In Steginsky v. Xcelera Inc., Nos. 13-1327-cv, 13-1892-cv, 2014 WL 274419 (2d Cir. Jan. 27, 2014), the United States Court of Appeals for the Second Circuit held that even when a company’s securities are unregistered, federal law requires corporate insiders either to disclose material nonpublic information or abstain from trading in those securities. The Court also held that the “fiduciary-like” duty to refrain from insider trading under Section 10(b) of the Securities Exchange Act of 1934 (the “Exchange Act”), 15 U.S.C. § 78j(b), is imposed and defined by federal common law, not common law of the state (or here, country) of incorporation. This decision marks the first time that the Second Circuit has explicitly announced that the duty against insider trading is rooted in federal common law, and it leaves no question that federal laws prohibiting insider trading apply even to securities that are unregistered.
In Roth v. The Goldman Sachs Group, Inc., No. 12-2509-cv, 2014 WL 305094 (2d Cir. Jan. 29, 2014), the United States Court of Appeals for the Second Circuit held that the short-swing profits rule imposed by Section 16(b) of the Securities Exchange Act of 1934, 15 U.S.C. § 78p(b), requiring corporate insiders (including ten-percent stockholders) to disgorge profits earned from certain purchases and sales of their company’s securities that take place within a six month period, does not apply where the purchaser was an insider when it wrote call options, but was no longer an insider by the time that the same options expired less than six months later. This decision, which adopts the views expressed by the Securities and Exchange Commission (“SEC”) in an amicus curiae brief, also clarifies that the expiration of a call option within six months is considered a “purchase” within the meaning of Section 16(b), and that “purchase” is paired with the “sale” which is deemed to occur at the time when the option was originally written.
In Starr International Co. v. Federal Reserve Bank of New York, No. 12-5022-cv, 2014 U.S. App. LEXIS 1770 (2d. Cir. Jan. 29, 2014), the United States Court of Appeals for the Second Circuit affirmed the dismissal of claims against the Federal Reserve Bank of New York (“FRBNY”) for alleged breaches of its fiduciary duties, holding that federal common law preempted state fiduciary duty law. This decision provides an example of circumstances in which federal common law preempts state law. Where, as here, a uniquely federal interest in the stability of the economy conflicts with state law, federal common law will prevail.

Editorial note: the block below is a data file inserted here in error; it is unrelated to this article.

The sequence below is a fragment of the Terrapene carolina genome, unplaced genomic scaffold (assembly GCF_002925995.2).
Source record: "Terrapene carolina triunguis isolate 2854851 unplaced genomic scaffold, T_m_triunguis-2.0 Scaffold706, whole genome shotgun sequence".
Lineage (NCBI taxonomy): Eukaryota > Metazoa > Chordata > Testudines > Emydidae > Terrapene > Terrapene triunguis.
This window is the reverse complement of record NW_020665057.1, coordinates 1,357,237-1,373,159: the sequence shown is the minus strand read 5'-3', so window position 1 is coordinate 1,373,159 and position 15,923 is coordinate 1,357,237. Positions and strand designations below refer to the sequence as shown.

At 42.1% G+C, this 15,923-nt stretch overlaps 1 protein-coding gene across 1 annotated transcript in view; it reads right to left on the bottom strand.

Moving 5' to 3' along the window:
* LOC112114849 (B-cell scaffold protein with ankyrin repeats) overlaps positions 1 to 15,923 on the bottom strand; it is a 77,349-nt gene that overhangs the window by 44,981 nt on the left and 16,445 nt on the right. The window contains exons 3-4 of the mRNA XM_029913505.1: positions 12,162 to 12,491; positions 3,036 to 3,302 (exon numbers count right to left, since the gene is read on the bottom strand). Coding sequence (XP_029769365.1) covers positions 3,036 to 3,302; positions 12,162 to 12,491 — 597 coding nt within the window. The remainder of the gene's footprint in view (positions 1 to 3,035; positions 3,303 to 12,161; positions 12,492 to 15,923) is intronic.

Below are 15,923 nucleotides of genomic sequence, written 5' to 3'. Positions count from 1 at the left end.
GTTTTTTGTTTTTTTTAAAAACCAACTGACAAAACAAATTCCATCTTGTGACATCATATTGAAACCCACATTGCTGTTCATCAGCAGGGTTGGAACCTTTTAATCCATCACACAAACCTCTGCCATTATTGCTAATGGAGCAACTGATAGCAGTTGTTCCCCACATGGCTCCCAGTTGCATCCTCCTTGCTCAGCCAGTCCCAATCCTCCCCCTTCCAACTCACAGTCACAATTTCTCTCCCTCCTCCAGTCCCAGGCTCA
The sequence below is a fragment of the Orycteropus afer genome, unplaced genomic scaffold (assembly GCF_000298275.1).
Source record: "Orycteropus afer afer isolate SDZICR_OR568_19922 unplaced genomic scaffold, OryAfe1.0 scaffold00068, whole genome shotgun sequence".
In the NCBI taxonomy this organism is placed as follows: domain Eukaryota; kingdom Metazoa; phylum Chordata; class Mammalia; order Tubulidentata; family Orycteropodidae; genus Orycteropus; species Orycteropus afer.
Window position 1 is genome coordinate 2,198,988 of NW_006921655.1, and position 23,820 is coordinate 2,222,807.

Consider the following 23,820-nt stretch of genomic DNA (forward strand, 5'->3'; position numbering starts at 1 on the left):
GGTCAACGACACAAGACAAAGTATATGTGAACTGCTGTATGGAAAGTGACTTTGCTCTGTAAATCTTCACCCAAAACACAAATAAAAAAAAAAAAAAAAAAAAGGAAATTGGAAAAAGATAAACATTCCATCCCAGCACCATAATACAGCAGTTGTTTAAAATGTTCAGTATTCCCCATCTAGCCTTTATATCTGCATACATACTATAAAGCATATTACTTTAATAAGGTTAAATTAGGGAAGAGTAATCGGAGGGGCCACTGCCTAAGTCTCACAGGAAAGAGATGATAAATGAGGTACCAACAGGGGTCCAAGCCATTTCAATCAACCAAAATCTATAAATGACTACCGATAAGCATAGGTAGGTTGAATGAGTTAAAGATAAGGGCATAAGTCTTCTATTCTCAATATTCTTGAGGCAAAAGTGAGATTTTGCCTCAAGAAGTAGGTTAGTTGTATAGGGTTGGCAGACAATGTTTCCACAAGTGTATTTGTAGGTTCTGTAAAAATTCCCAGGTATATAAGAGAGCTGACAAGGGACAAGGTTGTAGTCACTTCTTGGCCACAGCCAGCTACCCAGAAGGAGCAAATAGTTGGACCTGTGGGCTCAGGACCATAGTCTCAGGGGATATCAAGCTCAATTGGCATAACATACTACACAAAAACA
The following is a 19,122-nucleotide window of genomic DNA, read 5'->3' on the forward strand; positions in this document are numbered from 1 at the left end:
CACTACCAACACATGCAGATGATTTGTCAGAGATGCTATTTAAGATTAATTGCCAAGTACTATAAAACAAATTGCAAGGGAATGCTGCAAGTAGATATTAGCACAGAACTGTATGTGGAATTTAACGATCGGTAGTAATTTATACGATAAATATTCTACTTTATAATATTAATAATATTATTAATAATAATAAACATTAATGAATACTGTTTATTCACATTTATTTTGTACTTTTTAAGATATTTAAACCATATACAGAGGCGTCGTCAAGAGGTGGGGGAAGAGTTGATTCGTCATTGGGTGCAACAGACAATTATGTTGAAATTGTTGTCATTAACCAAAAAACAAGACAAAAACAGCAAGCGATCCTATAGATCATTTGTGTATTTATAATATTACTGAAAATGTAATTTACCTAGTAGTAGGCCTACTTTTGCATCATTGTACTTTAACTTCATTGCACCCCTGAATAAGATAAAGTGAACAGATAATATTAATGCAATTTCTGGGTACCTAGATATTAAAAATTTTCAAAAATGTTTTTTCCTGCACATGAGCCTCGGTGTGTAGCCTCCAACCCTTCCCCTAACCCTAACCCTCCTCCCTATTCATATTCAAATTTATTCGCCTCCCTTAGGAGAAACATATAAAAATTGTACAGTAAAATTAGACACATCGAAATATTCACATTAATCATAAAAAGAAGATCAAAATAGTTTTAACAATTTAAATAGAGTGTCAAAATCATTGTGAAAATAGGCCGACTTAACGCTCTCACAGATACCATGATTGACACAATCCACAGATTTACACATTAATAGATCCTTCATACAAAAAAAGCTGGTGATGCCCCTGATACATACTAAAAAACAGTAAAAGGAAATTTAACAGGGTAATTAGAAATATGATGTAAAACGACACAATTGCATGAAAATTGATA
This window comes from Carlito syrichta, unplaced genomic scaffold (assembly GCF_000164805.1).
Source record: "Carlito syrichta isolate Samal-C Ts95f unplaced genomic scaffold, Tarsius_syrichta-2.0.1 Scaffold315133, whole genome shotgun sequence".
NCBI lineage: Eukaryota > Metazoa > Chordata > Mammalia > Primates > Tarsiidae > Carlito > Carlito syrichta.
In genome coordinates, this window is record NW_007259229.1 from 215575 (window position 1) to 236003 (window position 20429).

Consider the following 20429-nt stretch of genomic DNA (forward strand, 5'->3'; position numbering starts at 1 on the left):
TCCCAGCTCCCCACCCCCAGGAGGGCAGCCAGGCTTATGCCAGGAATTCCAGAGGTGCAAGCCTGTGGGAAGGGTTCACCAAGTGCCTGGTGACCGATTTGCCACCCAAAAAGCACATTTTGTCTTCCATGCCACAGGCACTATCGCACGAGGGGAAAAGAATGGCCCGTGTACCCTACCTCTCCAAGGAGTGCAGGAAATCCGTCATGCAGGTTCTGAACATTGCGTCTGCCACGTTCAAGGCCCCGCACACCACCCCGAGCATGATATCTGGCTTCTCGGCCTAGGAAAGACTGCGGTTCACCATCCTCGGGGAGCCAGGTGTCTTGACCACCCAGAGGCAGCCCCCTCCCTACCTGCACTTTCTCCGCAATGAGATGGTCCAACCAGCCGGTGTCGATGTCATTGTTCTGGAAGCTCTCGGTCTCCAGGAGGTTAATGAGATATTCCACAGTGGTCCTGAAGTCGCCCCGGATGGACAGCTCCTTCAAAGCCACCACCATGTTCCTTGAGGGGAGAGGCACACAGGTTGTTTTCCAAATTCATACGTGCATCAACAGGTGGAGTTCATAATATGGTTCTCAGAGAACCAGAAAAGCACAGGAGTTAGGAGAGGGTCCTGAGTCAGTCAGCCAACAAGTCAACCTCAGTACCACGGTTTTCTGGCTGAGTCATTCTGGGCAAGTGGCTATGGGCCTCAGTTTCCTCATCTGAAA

In Blaustein v. Lord Baltimore Capital Corp., No. 272, 2013, 2014 Del. LEXIS 30 (Del. Jan. 21, 2014), the Delaware Supreme Court held that a closely-held corporation’s directors owe no fiduciary duty to decide, free from conflicts of interest, whether a corporation will repurchase a minority stockholder’s shares in the corporation. Additionally, the Supreme Court held that the implied covenant of good faith and fair dealing contained in a shareholders agreement did not give a minority stockholder the right to a good faith, conflict-free negotiation over the repurchase of her stock. If a minority stockholder wishes to have the right to put his or her stock to the corporation at a fair price to be set through negotiations with independent and disinterested decision makers at the corporation, the stockholder must contract for that right expressly in advance.
In Daimler AG v. Bauman, No. 11-965, 2014 U.S. LEXIS 644 (U.S. Jan. 14, 2014) (Ginsburg, J.), the Supreme Court of the United States held that a court may not exercise general personal jurisdiction over a non-U.S. corporation unless that corporation’s contacts with the forum state are so continuous and systematic as to render the corporation “at home” there. The Supreme Court also held that a non-U.S. corporation will not be subject to a state’s general jurisdiction simply because the corporation’s subsidiary is “at home” in the forum state and the subsidiary’s contacts with the state are imputed to the corporation. Daimler limits the situations under which a large, multinational corporation will be subject to general personal jurisdiction. As a result, plaintiffs may have more difficulty establishing jurisdiction over an foreign corporation when the claims sued upon do not arise in or relate to the forum state.